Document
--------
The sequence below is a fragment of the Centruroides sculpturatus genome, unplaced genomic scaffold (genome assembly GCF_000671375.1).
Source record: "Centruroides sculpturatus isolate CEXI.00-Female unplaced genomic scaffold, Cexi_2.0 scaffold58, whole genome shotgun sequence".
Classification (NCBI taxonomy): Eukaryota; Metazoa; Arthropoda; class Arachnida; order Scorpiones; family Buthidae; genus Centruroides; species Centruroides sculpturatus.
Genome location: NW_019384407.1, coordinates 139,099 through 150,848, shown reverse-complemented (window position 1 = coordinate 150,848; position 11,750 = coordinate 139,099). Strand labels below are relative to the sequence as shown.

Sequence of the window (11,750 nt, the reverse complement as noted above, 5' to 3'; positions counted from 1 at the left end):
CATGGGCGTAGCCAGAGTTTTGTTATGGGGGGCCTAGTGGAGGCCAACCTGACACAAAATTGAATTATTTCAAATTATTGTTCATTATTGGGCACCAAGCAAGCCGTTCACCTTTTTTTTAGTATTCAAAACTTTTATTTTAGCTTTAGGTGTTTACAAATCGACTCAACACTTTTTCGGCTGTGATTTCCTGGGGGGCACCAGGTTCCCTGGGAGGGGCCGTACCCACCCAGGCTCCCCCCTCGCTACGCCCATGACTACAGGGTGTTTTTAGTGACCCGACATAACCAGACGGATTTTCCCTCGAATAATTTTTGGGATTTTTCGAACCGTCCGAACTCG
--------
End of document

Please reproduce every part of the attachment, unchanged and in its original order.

The sequence below is a fragment of the Centruroides sculpturatus genome, unplaced genomic scaffold (genome assembly GCF_000671375.1).
Source record: "Centruroides sculpturatus isolate CEXI.00-Female unplaced genomic scaffold, Cexi_2.0 scaffold58, whole genome shotgun sequence".
Classification (NCBI taxonomy): Eukaryota; Metazoa; Arthropoda; class Arachnida; order Scorpiones; family Buthidae; genus Centruroides; species Centruroides sculpturatus.
Genome location: NW_019384407.1, coordinates 139,099 through 150,848, shown reverse-complemented (window position 1 = coordinate 150,848; position 11,750 = coordinate 139,099). Strand labels below are relative to the sequence as shown.

Sequence of the window (11,750 nt, the reverse complement as noted above, 5' to 3'; positions counted from 1 at the left end):
CATGGGCGTAGCCAGAGTTTTGTTATGGGGGGCCTAGTGGAGGCCAACCTGACACAAAATTGAATTATTTCAAATTATTGTTCATTATTGGGCACCAAGCAAGCCGTTCACCTTTTTTTTAGTATTCAAAACTTTTATTTTAGCTTTAGGTGTTTACAAATCGACTCAACACTTTTTCGGCTGTGATTTCCTGGGGGGCACCAGGTTCCCTGGGAGGGGCCGTACCCACCCAGGCTCCCCCCTCGCTACGCCCATGACTACAGGGTGTTTTTAGTGACCCGACATAACCAGACGGATTTTCCCTCGAATAATTTTTGGGATTTTTCGAACCGTCCGAACTCG